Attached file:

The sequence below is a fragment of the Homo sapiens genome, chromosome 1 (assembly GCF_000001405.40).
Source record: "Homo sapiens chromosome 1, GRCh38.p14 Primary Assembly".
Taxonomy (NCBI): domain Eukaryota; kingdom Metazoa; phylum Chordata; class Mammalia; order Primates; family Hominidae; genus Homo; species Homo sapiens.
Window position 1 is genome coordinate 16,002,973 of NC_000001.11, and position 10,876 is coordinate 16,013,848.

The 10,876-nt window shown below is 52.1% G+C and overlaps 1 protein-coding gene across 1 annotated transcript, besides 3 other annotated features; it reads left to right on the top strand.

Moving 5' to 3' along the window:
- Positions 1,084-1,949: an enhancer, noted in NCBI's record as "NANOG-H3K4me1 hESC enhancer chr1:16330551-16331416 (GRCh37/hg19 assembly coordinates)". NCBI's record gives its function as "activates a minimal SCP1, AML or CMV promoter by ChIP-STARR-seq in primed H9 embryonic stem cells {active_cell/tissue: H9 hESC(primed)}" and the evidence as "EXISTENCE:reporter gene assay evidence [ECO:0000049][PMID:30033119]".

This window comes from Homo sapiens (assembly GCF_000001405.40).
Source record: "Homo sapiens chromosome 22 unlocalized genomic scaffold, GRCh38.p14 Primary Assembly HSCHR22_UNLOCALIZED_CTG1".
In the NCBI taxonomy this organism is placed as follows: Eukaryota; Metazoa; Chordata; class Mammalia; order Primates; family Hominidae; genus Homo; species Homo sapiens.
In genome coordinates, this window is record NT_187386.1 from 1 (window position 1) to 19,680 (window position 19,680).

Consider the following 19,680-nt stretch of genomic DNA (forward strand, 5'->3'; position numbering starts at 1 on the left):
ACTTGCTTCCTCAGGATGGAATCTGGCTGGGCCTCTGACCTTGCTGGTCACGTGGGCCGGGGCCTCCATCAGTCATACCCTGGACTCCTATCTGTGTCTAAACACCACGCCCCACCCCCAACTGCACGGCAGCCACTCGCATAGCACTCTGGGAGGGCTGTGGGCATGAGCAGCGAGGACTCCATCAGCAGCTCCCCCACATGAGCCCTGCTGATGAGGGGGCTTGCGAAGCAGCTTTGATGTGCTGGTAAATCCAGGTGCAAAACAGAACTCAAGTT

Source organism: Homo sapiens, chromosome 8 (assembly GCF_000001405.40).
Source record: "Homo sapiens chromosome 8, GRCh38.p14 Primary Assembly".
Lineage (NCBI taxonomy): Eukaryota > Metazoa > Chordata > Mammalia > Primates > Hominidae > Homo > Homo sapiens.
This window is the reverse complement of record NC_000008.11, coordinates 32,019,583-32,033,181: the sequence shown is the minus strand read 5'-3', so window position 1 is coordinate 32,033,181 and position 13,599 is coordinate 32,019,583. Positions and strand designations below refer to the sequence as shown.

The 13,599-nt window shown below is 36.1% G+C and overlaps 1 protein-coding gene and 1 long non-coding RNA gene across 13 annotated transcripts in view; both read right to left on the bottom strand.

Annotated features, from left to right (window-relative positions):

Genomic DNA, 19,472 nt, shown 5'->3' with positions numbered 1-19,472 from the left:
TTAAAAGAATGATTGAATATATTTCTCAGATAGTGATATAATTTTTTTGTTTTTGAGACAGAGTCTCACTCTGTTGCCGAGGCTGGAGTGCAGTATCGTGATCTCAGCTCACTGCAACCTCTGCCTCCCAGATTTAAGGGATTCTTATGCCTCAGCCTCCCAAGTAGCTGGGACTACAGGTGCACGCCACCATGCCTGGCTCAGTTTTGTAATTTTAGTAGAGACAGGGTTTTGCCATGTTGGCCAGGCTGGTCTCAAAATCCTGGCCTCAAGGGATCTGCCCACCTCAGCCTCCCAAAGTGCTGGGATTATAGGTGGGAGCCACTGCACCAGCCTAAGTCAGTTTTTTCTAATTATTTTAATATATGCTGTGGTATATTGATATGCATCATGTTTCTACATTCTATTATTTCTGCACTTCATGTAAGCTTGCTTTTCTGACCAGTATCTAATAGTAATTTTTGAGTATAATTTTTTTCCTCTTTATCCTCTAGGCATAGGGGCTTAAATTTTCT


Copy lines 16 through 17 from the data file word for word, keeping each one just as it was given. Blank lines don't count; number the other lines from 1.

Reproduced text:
Lineage (NCBI taxonomy): Eukaryota > Metazoa > Chordata > Mammalia > Primates > Hominidae > Homo > Homo sapiens.
This window is the reverse complement of record NC_000008.11, coordinates 32,019,583-32,033,181: the sequence shown is the minus strand read 5'-3', so window position 1 is coordinate 32,033,181 and position 13,599 is coordinate 32,019,583. Positions and strand designations below refer to the sequence as shown.